Boating, Drinking, and Guns: What is the Law in Texas

Summer is here and many people are spending their time out on the water. Before heading out for your fun in the sun, watch Independent Program Attorney Emily Taylor explain the law in Texas for drinking and boating, and what could happen if you add a gun to the equation.

Going boating is always a fun past time, especially during the hot Texas summer. But nothing can ruin your trip faster than getting arrested for the simple suspicion of boating while intoxicated.

A common question we get is, “can a Game Warden just come onto my boat to see if I am drinking?” Well legally, no; but there are a thousand ways they get around it.

For instance, think about a safety inspection. What kind of safety equipment might they want to inspect?

It could be something common like the number of life jackets onboard, but it could be anything: a fire extinguisher, navigation lights, a throwable floatation device, or a rearview mirror.

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The important issue here is that once a Game Warden is onboard, anything else they observe can lead to further investigation. If a Game Warden decides to come on your boat for a safety check, and then he smells alcohol on your breath… you may be facing field sobriety tests or detainment on the suspicion of boating while intoxicated.

Does this mean that you can’t legally drink at all while boating? While experienced boaters may agree that drinking any alcohol while boating is a bad idea, the law simply states that you cannot be intoxicated.

Texas law defines “intoxicated” in three different ways: 1) the loss of the normal use of your mental faculties; 2) loss of the normal use of your physical faculties; or 3) a blood alcohol concentration of .08 or higher.

If a game warden suspects you of boating while intoxicated, they will likely start their investigation with a series of tests referred to as the Standardized Field Sobriety tests or SFSTs.

These tests assist the officer in evaluating whether or not you are intoxicated and these tests will be used against you!

We’ve all heard of the “walk the line test,” however, there are a separate set of tests that are performed while on a boat. It is a common myth that you must perform the tests. The truth is, these tests are voluntary, and you do have the right to refuse them.

A game warden can also ask you for a breath specimen. This test is also voluntary. However, failure to blow could cause your driver’s license to be suspended.

What if you have a firearm in your possession on the boat?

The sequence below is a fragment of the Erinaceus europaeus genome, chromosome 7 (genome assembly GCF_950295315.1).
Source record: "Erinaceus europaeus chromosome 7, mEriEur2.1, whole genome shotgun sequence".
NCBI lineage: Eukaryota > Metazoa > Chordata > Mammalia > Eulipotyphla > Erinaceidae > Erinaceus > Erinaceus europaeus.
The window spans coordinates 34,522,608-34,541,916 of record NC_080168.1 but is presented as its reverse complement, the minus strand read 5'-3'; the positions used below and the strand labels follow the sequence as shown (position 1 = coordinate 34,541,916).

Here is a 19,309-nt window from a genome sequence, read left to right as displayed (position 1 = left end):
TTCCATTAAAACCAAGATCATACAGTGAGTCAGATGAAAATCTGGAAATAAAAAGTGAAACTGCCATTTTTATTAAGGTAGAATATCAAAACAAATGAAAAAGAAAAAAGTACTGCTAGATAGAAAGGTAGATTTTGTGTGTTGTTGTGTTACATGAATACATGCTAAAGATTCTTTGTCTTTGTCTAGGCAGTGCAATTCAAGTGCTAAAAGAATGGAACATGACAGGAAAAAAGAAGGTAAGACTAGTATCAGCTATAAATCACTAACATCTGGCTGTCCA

In addition to boating while intoxicated, LTC holders can also be charged with unlawful carrying of a weapon if they’re carrying their handgun. And just because you don’t have an LTC doesn’t mean you are off the hook; a non-license holder can also be charged with unlawful carrying of a weapon.

We hope you have a safe and fun summer! If you have any questions about boating with firearms on board, please call Texas LawShield to speak with an independent program attorney.

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Comment section

8 comments on “Boating, Drinking, and Guns: What is the Law in Texas

  1. This is a bit off. Texas law for fishing allows you to open carry. If you have a fishing pole on the boat you can open carry a hand gun.

    b) Section 46.02 does not apply to a person who:

    (1) is in the actual discharge of official duties as a member of the armed forces or state military forces as defined by Section 437.001, Government Code, or as a guard employed by a penal institution;

    (2) is traveling;

    (3) is engaging in lawful hunting, fishing, or other sporting activity on the immediate premises where the activity is conducted, or is en route between the premises and the actor’s residence, motor vehicle, or watercraft, if the weapon is a type commonly used in the activity;

  2. It is not clear in this article if you can bring your gun on the boat if there is not any drinking going on.

    What if there is no alcohol on the boat?

    What if there are some on the boat drinking alcohol but the LTC holder is not drinking?

  3. Does this mean that it is always against the law to carry a weapon on a boat in Texas? If not, what circumstances must be present to be charged with the unlawful carrying of a weapon if you have a LTC?

  4. For a non-LTC holder, is a personal boat treated the same as a vehicle? For instance, in Texas if you do not have an LTC you may still carry in your vehicle as it is considered an extension of your home. I had never given it any thought as I have my LTC, but had a customer ask me this question the other day.

  5. The whole issue of boating with a firearm was not clearly addressed,…

  6. Agreed….Ms Taylor’s next-to-last comment is a bit ambiguous. “…if they are carrying their handgun.” I think we all (LTC holders) understand the while intoxicated part of the law. But the statement leaves me hanging, about whether one can “carry” while boating. tnx ~ jerry

  7. Whether or not you can carry on a boat is irrelevant. You can legally carry on a boat BTW. The point is that you cannot carry while intoxicated. If you are on a boat it can be made far worse if you are in possession of a firearm AND you are intoxicated.

  8. I have taken the CCH course and, later, the LTC course in Texas from a different instructor. In both classes, the the instructor was adamant that licensed person can never possess a firearm if they have any alcohol whatsoever in their system. I find the law to be unclear. Is it illegal to possess a handgun with any alcohol at all, or simply illegal if intoxicated. Finally, what is the definition of, “intoxicated?”

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